On the other side of the table
Kord spent three days at Tao Berman’s home in White Salmon, Washington, mountain biking, trail running and, much to Kord’s unease, cliff jumping. Kord returned with a new perspective on the Michael Jordan of extreme kayaking and a profile that digs deep into the controversy, success and most importantly, mind of Tao Berman. Take a look at Kord’s thoughts on the piece and its explosive subject.
What’s one moment you’ll never forget from your three days with Tao?
One moment would definitely be that moment of jumping in the river and sliding down on my butt down the river. I’ll never forget that feeling of being 15 feet under water and being pulled downriver.
Are you planning on doing more cliff-jumping?
He wants me to go down there and do it again. I would love to.
The thing about Tao is that when you’re hanging out with him, he has so much confidence in himself that it rubs off on you. He gets you to do these things that you never would have done. I would never have slid down a waterfall into a river like that just because I thought it was a good idea. You see him and how he does it and he’s so enthusiastic about it. It only takes a second, the river does the rest.
In your piece, you talk about a hitherto underground controversy surrounding Tao’s run of Johnston Falls. Do you think he intentionally psyched Shannon Carroll out of running it right after he did?
That’s a good question—and use of the word ‘hitherto.’ (Laughs) It certainly was implied by some people. No one knows what was going through his mind but Tao. He and I were talking after the article came out he stated pretty adamantly that he was concerned for her safety. Eric Link did, too, so you have to take them at their word.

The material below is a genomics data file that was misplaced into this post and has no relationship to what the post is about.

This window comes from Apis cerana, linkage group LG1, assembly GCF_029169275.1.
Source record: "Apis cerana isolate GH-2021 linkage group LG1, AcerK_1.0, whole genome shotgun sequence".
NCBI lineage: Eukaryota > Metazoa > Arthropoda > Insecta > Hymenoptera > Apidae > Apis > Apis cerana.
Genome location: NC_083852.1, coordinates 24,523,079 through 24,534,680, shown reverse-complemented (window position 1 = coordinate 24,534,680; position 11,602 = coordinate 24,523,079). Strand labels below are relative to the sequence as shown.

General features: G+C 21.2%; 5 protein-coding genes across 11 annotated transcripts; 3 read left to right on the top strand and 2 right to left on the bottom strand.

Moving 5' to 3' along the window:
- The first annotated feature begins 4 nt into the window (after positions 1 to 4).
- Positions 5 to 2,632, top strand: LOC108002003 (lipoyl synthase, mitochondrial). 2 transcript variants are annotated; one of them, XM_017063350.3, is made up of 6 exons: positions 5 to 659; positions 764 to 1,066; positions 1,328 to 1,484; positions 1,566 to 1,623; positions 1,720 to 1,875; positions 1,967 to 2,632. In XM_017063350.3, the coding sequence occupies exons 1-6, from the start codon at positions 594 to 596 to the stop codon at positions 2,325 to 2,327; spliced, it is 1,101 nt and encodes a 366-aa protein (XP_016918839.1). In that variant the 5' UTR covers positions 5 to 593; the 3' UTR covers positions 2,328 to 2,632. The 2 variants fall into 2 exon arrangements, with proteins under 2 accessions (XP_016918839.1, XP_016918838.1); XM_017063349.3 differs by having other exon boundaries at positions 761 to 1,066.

Did he call you specifically about that part of the article?
Just about the article in general and other things. We’ve spent a lot of time on the phone.
How does this piece compare with other profiles you’ve written?
I’ve never tried to get in someone’s head this much before. It was fun because, and I don’t mean this in a bad way, Tao is a complicated guy. You can’t just look at him and know everything that’s going on. He’s definitely not one-dimensional. You can talk about anything with him and he’ll have an opinion. He can talk to you about kayaking all day but he can also talk to you about politics, or religion, or financial stuff all day. And maybe that’s part of the problem that people have with him. People expect him to be nothing more than just a boater – and he’s a great one – but he’s a lot more than just a boater.
At the end of the piece you muse over whether you’re a friend or “another piece in his PR puzzle.” So which is it?
Honestly, I hope we are friends. I think we are. He hasn’t mentioned it since the story came out, but I think, and I could be wrong, that he read that and he took it to heart. I think he probably paused when he read that, and realized that would be a question in my mind.
People may feel a little bit offended if he doesn’t regard them the way that they regard him. He’s kind of like that friend from high school who became a movie star. He can’t be friends with people that want to be friends with him.
For example, we were down in Hood River, driving around, and we came to a stoplight. This guy came up next to us on his mountain bike and started chatting with Tao. You know, the “good to see you” and “what have you been doing” stuff, and bro brahing with him. The guy says, “dude, we gotta go boating, I’ll give you a call.” And Tao said, “yeah, sure man.” I asked him who it was afterwards, and he said, “I have no idea.” He’s so polite, I can’t imagine him purposely being arrogant to people around him.